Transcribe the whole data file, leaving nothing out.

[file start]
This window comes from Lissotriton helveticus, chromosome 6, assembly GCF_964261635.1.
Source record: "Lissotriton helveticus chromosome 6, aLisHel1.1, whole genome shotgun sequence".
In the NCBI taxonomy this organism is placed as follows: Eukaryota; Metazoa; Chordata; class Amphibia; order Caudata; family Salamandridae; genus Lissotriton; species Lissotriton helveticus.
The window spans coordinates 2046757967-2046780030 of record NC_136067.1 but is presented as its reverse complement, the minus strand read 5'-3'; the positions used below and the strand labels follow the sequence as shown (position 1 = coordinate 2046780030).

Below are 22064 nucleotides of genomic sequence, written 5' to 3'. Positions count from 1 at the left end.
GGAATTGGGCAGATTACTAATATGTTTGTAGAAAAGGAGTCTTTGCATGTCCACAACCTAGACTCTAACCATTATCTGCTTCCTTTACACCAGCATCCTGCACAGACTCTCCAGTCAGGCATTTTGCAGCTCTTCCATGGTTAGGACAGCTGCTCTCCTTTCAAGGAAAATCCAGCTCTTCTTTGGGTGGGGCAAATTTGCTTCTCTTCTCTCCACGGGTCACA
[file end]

This window comes from Lissotriton helveticus, chromosome 6, assembly GCF_964261635.1.
Source record: "Lissotriton helveticus chromosome 6, aLisHel1.1, whole genome shotgun sequence".
In the NCBI taxonomy this organism is placed as follows: Eukaryota; Metazoa; Chordata; class Amphibia; order Caudata; family Salamandridae; genus Lissotriton; species Lissotriton helveticus.
The window spans coordinates 2046757967-2046780030 of record NC_136067.1 but is presented as its reverse complement, the minus strand read 5'-3'; the positions used below and the strand labels follow the sequence as shown (position 1 = coordinate 2046780030).

Below are 22064 nucleotides of genomic sequence, written 5' to 3'. Positions count from 1 at the left end.
GGAATTGGGCAGATTACTAATATGTTTGTAGAAAAGGAGTCTTTGCATGTCCACAACCTAGACTCTAACCATTATCTGCTTCCTTTACACCAGCATCCTGCACAGACTCTCCAGTCAGGCATTTTGCAGCTCTTCCATGGTTAGGACAGCTGCTCTCCTTTCAAGGAAAATCCAGCTCTTCTTTGGGTGGGGCAAATTTGCTTCTCTTCTCTCCACGGGTCACA